Gold Price Close Today : 1211.10
Change: 15.40 or 1.3%
Silver Price Close Today : 18.292
Change 52.9 cents or 3.0%
Platinum Price Close Today: 1521.30
Change: 11.30 or 0.7%
Palladium Price Close Today: 437.25
Change: -2.95 or -0.7%
Gold Silver Ratio Today: 66.21
Change: -1.105 or -1.6%
Dow Industrial: 9,974.45
Change: -69.30 or -0.7%
US Dollar Index: 87.04
Change: -0.01 or 0.0%
One way or t'other the GOLD PRICE will move big tomorrow. $1,210 acted as a firm bottom today, as $1,215 acted the top. Forces selling and forces buying were evenly balanced. One wrestler will slip tomorrow. Comex gold closed up $15.40 at $1,213.40, but most of the progress from $1,203 to $1,215 was made before 6:00 a.m. Eastern, long before New York was awake & sipping Java. Stalemates ooze instability and cannot long abide. If gold stumbles it might hit $1,200, $1,195, even $1,185. If it clears $1,215 little resistance awaits shy of $1,250. Watch for an upside leap.
The SILVER PRICE has fallen out of step with gold, pulling at the leash. As if it were still angry about its humiliation yesterday on options expiry, at 10:00 the silver price shot from $18.20 to $18.38. Lo, this perch was too lofty, and silver tumbled to close Comex at $18.292, up 52.9c. Yet in the aftermarket the silver price dipped as low as $17.97. Now (9:40 CDT) the silver price has worked its way back to $18.20. What a traders market!
Despite silver's turn back at $18.38 it has stoutly defended the nether reaches of $18.00 and stands poised to batter at $18.60 again.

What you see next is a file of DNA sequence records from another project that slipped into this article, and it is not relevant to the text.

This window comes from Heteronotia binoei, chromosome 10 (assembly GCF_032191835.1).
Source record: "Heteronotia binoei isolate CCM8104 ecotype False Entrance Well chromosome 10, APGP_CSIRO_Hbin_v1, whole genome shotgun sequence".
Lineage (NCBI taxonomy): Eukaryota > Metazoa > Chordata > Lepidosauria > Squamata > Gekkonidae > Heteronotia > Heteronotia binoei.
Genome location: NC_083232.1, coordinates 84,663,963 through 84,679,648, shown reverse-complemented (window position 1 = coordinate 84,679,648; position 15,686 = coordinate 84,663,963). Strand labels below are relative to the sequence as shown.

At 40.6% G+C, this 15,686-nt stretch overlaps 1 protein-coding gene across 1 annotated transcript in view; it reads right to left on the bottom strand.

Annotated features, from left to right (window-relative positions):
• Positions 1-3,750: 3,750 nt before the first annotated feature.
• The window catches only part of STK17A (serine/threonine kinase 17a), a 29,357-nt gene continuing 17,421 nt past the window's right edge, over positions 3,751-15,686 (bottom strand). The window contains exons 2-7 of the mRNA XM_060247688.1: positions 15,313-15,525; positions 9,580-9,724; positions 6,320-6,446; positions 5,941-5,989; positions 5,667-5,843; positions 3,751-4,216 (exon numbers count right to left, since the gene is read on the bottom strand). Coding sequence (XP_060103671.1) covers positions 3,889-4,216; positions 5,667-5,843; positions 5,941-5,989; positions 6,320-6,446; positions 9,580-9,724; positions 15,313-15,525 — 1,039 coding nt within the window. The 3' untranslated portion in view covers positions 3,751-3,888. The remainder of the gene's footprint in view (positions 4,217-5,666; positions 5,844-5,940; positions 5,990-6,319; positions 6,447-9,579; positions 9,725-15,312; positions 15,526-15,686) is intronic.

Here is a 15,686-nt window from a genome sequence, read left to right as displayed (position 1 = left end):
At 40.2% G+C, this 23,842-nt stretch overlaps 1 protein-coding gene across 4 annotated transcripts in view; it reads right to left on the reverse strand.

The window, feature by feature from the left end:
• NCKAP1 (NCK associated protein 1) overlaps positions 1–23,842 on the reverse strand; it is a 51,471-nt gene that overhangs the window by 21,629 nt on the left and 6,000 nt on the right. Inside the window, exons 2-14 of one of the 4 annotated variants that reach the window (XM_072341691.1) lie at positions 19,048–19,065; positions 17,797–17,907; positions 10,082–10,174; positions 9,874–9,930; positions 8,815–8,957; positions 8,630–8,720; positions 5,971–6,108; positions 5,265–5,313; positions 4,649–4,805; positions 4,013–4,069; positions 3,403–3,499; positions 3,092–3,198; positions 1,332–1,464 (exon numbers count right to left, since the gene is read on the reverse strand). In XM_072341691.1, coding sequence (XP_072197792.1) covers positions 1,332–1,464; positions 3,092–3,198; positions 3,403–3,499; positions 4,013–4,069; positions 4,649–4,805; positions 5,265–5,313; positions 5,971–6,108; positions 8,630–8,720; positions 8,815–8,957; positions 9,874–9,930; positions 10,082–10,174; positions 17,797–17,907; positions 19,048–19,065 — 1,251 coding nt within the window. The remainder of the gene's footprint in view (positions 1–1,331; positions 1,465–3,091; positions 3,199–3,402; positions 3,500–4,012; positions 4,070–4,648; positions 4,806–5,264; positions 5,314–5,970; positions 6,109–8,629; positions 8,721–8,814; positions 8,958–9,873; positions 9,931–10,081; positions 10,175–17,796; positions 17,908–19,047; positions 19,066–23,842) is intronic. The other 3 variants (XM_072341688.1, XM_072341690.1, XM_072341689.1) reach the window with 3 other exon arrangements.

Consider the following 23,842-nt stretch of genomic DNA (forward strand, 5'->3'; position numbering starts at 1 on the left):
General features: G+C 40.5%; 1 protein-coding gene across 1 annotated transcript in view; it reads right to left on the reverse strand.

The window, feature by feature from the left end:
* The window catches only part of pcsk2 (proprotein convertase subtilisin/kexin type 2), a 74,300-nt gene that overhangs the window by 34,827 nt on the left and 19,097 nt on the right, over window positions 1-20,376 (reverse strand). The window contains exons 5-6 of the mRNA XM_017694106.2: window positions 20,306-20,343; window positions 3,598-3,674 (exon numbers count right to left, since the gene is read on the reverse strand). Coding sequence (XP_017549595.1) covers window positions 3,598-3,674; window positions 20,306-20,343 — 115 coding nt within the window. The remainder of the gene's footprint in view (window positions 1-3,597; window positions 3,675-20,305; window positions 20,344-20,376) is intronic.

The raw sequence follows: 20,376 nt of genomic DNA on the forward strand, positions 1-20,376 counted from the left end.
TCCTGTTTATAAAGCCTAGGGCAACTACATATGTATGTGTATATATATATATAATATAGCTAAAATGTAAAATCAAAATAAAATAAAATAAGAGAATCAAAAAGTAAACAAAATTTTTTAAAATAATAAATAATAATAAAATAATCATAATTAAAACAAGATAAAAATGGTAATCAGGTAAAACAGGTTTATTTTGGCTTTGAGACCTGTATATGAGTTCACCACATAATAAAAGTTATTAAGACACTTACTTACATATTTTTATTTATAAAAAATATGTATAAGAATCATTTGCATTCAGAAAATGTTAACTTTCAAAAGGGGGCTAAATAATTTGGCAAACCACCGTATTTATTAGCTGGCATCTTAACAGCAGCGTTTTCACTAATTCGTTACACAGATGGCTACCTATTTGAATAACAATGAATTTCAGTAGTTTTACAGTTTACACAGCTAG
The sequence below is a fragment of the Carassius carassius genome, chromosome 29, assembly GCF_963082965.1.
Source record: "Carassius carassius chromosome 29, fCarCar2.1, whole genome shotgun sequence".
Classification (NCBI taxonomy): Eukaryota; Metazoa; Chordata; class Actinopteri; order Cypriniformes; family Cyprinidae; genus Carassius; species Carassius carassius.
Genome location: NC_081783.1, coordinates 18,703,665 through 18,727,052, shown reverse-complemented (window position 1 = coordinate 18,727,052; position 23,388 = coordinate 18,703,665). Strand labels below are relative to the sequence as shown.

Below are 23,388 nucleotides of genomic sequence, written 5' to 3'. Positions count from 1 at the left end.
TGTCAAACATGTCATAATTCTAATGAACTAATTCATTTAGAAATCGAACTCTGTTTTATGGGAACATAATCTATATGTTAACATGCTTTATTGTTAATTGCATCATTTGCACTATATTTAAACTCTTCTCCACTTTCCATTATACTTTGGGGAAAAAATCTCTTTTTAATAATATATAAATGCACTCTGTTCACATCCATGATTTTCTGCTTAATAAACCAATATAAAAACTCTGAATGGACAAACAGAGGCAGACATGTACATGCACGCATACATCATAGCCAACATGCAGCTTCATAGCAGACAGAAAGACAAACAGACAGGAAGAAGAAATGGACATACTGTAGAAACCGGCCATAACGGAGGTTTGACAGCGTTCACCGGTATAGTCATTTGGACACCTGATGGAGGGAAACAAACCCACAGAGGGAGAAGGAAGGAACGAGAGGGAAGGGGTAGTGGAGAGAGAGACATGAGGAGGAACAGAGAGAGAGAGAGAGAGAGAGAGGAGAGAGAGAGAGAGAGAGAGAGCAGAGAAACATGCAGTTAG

If you don't like the silver price today, wait till tomorrow, when you'll get to pay more.
Oooooooooooo. Dow looked sick today. Rose on open and climbed straight to 10,179 by 10:45. Next it traded sideways 10,150 to 10,060 until 2:30 EDT when it began edging toward 10,050. About 3:20 it broke and fell to 9,952. Closed at 9,974.45, down 69.3 and only a piddling distance off the low. S&P500 fell 6.08 to 1,067.95. Flee stocks, O flee.
What looked so sick today? The Dow tried to repair Tuesday's damage from that drop to 9,775 -- tried, and failed. Sorry, this game resembles duelling with hand grenades: you don't get second chances. Think of a bar fight. First chair cracks over a head, and the whole room is immediately galvanized by the announcement that something is afoot, something new. Just so the Dow below 10,000. All that psychological bragging and marketing invested in touting 10,000 on the way up now slices doubly deep and sharp on the way down.
Yet watch out! Stocks are a wounded rattlesnake, able to turn at any time and rally sharply. Don't get cute and short stocks unless you know what you're doing.
US DOLLAR INDEX turned down today also. Made a high at 87.388 and is trading now 87.113. That's 33.3 basis points higher than yesterday, but much lower on the day.
I'm not sure what I am seeing on the dollar chart, but it will clear tomorrow. Either it double topped Tuesday and Wednesday at 87.40 with lower prices pending, or it is consolidating for a further up move. A close above 87.50 turns the dollar up, a close below 86.40 turns it down. Wait and see.
Dollar is as overbought as bent-can beans on sale in Boston, but overbought can get more overbought. On the other hand, notwithstanding the long uptrend the dollar might be ready to fall and rest awhile, visiting 82.50 before it resumes its mountain climb.
Argentum et aurum comparenda sunt -- -- Gold and silver must be bought.
- Franklin Sanders, The Moneychanger
© 2010, The Moneychanger. May not be republished in any form, including electronically, without our express permission.
To avoid confusion, please remember that the comments above have a very short time horizon. Always invest with the primary trend. Gold's primary trend is up, targeting at least $3,130.00; silver's primary is up targeting 16:1 gold/silver ratio or $195.66; stocks' primary trend is down, targeting Dow under 2,900 and worth only one ounce of gold; US$ or US$-denominated assets, primary trend down; real estate in a bubble, primary trend way down. Whenever I write "Stay out of stocks" readers inevitably ask, "Do you mean precious metals mining stocks, too?" No, I don't.